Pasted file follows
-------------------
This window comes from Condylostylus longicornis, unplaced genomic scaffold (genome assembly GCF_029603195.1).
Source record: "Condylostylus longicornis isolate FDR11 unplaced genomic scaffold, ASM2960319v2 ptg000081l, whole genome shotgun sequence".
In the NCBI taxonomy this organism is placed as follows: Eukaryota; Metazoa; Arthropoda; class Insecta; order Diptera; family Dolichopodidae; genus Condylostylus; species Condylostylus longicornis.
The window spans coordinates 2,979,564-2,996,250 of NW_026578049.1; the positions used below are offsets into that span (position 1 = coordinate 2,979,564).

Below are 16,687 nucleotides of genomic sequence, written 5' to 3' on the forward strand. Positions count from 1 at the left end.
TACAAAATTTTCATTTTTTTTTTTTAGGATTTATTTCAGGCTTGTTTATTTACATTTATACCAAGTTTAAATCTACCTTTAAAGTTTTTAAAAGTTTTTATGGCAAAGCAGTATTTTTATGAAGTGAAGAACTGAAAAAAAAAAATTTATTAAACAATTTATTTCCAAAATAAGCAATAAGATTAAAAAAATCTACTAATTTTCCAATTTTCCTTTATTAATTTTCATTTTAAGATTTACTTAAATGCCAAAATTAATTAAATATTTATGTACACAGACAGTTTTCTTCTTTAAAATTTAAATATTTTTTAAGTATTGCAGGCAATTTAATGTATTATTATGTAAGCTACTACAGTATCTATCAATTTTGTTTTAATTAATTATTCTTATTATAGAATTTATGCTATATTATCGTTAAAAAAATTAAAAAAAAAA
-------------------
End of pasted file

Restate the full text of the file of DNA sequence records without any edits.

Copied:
This window comes from Condylostylus longicornis, unplaced genomic scaffold (genome assembly GCF_029603195.1).
Source record: "Condylostylus longicornis isolate FDR11 unplaced genomic scaffold, ASM2960319v2 ptg000081l, whole genome shotgun sequence".
In the NCBI taxonomy this organism is placed as follows: Eukaryota; Metazoa; Arthropoda; class Insecta; order Diptera; family Dolichopodidae; genus Condylostylus; species Condylostylus longicornis.
The window spans coordinates 2,979,564-2,996,250 of NW_026578049.1; the positions used below are offsets into that span (position 1 = coordinate 2,979,564).

Below are 16,687 nucleotides of genomic sequence, written 5' to 3' on the forward strand. Positions count from 1 at the left end.
TACAAAATTTTCATTTTTTTTTTTTAGGATTTATTTCAGGCTTGTTTATTTACATTTATACCAAGTTTAAATCTACCTTTAAAGTTTTTAAAAGTTTTTATGGCAAAGCAGTATTTTTATGAAGTGAAGAACTGAAAAAAAAAAATTTATTAAACAATTTATTTCCAAAATAAGCAATAAGATTAAAAAAATCTACTAATTTTCCAATTTTCCTTTATTAATTTTCATTTTAAGATTTACTTAAATGCCAAAATTAATTAAATATTTATGTACACAGACAGTTTTCTTCTTTAAAATTTAAATATTTTTTAAGTATTGCAGGCAATTTAATGTATTATTATGTAAGCTACTACAGTATCTATCAATTTTGTTTTAATTAATTATTCTTATTATAGAATTTATGCTATATTATCGTTAAAAAAATTAAAAAAAAAA